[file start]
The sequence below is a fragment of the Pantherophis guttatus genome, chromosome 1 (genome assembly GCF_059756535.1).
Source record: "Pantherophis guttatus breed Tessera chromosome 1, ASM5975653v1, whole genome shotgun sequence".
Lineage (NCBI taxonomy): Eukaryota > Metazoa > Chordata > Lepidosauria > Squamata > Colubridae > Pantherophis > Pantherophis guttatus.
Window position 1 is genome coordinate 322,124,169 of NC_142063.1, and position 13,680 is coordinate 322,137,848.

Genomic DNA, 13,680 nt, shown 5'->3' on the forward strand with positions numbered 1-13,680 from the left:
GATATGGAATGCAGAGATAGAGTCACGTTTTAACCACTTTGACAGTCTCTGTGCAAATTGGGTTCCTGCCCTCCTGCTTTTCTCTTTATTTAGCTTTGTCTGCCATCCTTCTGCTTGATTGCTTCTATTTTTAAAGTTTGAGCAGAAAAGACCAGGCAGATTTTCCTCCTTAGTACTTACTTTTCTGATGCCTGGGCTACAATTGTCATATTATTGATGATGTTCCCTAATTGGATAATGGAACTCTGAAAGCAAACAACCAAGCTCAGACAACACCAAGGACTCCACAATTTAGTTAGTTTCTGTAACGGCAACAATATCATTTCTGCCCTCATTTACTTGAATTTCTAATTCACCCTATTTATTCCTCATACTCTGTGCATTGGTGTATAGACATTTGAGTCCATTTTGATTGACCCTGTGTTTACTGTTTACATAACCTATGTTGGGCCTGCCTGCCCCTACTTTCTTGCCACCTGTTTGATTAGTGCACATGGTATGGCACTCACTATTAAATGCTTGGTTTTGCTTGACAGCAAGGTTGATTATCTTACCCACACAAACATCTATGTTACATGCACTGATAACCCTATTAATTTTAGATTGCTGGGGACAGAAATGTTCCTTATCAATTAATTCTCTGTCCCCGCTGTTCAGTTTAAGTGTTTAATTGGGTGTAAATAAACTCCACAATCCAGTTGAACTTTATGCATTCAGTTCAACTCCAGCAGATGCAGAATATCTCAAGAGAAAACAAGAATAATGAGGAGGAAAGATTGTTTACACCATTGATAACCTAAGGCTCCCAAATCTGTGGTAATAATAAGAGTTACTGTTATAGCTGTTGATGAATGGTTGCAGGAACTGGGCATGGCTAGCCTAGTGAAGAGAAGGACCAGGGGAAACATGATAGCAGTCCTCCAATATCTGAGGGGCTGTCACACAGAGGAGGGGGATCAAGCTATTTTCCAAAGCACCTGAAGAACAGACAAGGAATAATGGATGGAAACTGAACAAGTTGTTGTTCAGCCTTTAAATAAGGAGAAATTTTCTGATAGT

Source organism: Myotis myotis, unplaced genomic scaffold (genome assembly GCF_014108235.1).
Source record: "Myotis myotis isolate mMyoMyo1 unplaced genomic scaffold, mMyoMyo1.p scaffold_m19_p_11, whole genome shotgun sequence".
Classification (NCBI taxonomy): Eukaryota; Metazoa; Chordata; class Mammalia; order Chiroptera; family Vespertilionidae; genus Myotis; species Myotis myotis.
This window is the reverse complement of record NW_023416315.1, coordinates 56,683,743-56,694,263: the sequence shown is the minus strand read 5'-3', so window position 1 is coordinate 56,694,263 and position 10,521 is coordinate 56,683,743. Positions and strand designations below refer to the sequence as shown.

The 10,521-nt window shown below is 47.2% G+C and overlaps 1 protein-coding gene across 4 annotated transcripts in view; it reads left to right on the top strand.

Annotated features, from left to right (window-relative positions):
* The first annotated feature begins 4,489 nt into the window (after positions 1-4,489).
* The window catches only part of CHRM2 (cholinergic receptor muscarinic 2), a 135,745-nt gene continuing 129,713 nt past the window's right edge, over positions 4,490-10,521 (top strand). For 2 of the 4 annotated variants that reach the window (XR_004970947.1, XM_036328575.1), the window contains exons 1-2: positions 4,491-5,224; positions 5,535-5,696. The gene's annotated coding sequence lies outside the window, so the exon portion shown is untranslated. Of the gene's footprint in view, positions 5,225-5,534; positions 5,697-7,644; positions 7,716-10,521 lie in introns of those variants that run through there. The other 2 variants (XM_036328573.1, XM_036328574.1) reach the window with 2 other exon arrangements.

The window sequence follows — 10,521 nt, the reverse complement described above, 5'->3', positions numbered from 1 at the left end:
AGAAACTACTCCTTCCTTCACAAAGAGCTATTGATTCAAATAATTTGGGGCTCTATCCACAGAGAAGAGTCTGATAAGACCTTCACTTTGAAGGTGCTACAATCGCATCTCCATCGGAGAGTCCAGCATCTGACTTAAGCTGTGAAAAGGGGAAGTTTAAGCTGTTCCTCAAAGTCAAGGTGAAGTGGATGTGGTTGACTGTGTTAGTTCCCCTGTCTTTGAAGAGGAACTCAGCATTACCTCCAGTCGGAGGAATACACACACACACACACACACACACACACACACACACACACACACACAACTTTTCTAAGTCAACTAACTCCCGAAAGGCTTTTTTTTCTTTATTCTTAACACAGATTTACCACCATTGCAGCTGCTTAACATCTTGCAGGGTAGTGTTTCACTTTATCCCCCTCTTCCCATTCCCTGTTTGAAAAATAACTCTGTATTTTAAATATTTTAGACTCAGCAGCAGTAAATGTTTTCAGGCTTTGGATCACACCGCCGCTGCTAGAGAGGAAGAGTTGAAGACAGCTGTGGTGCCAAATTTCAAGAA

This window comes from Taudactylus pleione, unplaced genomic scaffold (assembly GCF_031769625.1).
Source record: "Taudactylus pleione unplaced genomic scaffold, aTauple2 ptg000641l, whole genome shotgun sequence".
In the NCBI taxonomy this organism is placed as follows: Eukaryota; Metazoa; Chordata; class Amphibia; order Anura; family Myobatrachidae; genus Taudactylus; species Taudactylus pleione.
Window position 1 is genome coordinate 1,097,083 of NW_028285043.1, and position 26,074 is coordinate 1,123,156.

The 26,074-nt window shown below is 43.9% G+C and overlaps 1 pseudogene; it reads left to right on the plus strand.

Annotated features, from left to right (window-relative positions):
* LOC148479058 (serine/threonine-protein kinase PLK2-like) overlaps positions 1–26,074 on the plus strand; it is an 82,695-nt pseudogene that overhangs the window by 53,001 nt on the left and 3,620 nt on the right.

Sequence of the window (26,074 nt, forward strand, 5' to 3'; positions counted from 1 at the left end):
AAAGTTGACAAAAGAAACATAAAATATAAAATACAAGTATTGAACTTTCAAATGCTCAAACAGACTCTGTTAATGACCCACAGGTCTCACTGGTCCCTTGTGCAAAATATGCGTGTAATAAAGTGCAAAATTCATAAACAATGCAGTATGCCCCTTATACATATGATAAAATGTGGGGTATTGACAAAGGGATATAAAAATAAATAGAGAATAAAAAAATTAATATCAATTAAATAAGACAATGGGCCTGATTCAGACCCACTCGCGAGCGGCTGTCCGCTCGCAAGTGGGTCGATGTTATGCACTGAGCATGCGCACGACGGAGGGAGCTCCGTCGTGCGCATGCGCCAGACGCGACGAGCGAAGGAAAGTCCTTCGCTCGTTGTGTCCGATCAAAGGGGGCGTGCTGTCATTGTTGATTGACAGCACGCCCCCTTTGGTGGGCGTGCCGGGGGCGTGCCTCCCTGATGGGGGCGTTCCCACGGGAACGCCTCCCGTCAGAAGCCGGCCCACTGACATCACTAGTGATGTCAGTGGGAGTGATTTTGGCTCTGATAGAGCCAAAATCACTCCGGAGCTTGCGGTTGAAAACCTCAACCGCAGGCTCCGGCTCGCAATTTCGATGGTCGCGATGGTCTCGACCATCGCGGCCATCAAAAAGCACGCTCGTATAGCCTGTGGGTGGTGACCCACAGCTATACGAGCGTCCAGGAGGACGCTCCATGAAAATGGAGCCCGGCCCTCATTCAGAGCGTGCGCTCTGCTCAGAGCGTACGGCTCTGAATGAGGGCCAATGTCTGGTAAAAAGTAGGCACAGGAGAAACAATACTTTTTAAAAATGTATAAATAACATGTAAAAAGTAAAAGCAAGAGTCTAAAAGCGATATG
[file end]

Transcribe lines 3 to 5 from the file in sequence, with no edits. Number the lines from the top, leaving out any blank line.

Lineage (NCBI taxonomy): Eukaryota > Metazoa > Chordata > Lepidosauria > Squamata > Colubridae > Pantherophis > Pantherophis guttatus.
Window position 1 is genome coordinate 322,124,169 of NC_142063.1, and position 13,680 is coordinate 322,137,848.

Genomic DNA, 13,680 nt, shown 5'->3' on the forward strand with positions numbered 1-13,680 from the left: